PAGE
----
Man who’s been eclipsed by myth
I am a great fan of donkeys, which, as well as being stubborn and well hung, are clever animals with a much stronger sense of self-preservation than the horse.
This means it is extremely difficult to persuade donkeys to do something that they perceive places them at risk. The day after he landed at the Gallipoli Peninsula on April 25, 1915, John Simpson Kirkpatrick, 22, an Englishman who had jumped ship in Newcastle, Australia, and who enrolled in the Australian Imperial Force as Private John Simpson, found the donkey that helped make them both famous – especially after Simpson was shot through the heart and died on May 19, 1915.
As a lad in the north of England, Kirkpatrick had worked with and was very fond of donkeys.
In this fascinating book, Graham Wilson is a man with a mission – to debunk what he regards as the historically untrue claims about Simpson and his donkey at Gallipoli.
These include the claim that, in a few weeks of dealing with the injured, they saved the lives of 300 men. Wilson demonstrates, conclusively to this reader, that this was impossible.
While not as readable as Peter Cochrane’s 1992 ‘Simpson and the Donkey’, Wilson’s expose of what he calls ”the subject of a maudlin and mawkish legend” is well researched, even if, at times, it borders on the obsessional.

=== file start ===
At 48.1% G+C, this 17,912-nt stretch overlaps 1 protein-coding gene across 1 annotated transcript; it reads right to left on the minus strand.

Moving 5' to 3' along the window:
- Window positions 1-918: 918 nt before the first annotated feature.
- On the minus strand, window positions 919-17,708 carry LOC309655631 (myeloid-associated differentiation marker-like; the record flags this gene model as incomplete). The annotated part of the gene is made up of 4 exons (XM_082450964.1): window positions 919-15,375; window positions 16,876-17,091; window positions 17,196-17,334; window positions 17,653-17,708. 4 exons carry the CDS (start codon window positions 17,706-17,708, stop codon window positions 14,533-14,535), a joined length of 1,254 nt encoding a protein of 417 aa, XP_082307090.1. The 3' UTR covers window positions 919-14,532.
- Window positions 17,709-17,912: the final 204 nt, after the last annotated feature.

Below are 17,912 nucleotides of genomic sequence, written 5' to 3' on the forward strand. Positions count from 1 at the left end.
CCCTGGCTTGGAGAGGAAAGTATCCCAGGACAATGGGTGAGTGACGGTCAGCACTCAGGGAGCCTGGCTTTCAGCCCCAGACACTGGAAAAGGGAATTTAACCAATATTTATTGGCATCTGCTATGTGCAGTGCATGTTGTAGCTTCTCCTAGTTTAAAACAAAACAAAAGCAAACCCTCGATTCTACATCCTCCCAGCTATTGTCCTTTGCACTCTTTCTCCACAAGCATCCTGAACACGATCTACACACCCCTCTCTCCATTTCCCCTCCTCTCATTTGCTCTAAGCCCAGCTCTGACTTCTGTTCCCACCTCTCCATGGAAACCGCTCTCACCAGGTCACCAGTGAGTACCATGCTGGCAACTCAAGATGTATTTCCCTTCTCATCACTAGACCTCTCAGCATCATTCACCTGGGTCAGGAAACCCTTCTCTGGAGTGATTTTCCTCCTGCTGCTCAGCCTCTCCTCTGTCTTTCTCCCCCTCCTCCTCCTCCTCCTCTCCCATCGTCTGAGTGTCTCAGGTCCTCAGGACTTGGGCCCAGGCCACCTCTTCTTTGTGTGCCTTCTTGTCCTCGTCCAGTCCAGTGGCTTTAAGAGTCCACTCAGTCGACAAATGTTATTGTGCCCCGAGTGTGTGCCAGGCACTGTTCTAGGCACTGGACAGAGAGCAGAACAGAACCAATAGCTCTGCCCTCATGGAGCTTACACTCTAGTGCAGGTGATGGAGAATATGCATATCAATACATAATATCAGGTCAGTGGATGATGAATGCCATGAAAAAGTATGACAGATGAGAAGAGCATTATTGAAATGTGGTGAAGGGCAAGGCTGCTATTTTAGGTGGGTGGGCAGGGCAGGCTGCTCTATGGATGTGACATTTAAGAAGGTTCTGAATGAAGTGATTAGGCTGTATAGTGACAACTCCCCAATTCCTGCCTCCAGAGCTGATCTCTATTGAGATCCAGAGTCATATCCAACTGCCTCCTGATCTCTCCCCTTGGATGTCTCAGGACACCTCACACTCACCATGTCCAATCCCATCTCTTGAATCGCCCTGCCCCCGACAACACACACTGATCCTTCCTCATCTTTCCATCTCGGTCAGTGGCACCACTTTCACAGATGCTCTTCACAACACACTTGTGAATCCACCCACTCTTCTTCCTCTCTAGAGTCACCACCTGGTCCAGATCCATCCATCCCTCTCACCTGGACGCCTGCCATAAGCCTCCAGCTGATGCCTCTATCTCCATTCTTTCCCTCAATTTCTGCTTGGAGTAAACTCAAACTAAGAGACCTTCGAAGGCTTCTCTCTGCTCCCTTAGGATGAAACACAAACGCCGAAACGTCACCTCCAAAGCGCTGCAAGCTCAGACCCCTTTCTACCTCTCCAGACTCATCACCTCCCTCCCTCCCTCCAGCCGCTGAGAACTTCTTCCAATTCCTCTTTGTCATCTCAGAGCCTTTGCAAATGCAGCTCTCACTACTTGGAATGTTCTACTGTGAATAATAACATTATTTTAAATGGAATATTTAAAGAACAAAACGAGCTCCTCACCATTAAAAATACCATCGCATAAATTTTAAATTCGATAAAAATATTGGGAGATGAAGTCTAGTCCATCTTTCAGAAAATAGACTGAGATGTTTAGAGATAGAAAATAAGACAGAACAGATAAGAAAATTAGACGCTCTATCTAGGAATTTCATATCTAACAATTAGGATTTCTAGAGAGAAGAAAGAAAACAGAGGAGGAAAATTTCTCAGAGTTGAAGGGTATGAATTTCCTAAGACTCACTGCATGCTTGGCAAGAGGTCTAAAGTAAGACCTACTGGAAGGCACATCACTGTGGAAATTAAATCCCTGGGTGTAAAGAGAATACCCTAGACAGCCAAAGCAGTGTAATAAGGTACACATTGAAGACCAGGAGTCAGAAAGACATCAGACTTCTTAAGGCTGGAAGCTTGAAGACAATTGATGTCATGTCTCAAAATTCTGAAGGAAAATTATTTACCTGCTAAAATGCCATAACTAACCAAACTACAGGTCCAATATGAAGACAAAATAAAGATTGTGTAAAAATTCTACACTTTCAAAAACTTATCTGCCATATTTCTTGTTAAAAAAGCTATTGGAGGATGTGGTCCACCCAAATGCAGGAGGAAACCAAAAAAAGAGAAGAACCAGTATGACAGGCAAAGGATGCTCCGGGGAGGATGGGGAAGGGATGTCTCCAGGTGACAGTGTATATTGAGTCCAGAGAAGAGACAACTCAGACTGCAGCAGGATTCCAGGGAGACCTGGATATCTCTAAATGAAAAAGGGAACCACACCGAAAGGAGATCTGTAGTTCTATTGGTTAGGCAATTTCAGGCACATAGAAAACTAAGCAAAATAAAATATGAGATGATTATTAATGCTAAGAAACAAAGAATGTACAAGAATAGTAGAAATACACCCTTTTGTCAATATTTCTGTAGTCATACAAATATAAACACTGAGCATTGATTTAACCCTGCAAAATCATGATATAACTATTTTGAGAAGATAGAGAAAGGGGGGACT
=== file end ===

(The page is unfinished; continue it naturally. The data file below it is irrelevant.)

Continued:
Wilson makes serious claims that up to 20 personal diary entries and official reports, which have previously been used to provide supposedly ”first-hand accounts” of Simpson’s work, cannot be true.
Sometimes this is because, Wilson claims, the writers were not at Gallipoli when Simpson was transporting the battle-weary wounded down toward the beach to be treated at the field hospitals.
Hence these ”observers” of Simpson’s heroism were either lying or deceiving themselves.
Yet even though Wilson admits ”there is ample evidence” that the work of Private John Simpson of the 3rd Australian Field Ambulance had been noted by his superiors ”as useful and worthy of some form of recognition”, I agree that the current push to have Simpson posthumously awarded a Victoria Cross may well be ill-advised. It is certainly true that ”the man with the donkey” was, as Wilson writes, ”far from the only brave, selfless and dedicated medical soldier” at Gallipoli.
Nor was he the only man to ”consistently risk his life in order to succour the wounded”. In this sense it seems true that, in many ways, the actual man has been overtaken by the myth and that, for reasons entirely beyond his control, he has become an Australian icon.
Wilson strongly believes that Simpson’s ”hallowed place in the Australian psyche” is totally undeserved. Yet after carefully reading and thinking about this well-illustrated and clearly indexed 400-page tract, I am left with the conclusion that Private Simpson and his devoted donkey still remain a potent and valid symbol of the selflessness and service performed by the men of our Ambulance Corps at Gallipoli.
Indeed, towards the book’s end the author admits it is ”no bad thing” that the legend of Simpson and his donkey serves ”to keep alive the memory of Australia’s military history”. It is just that, from Wilson’s oft-repeated perspective, the problem is that the Simpson myth ”is now almost universally accepted as ‘history’, which it is not”. Hence to Wilson, Private ”Jack” Simpson was merely another soldier.
DUST, DONKEYS AND DELUSIONS
Big Sky, 400pp, $34.99
Sydney Morning Herald, November 24, 2012, SPECTRUM p 35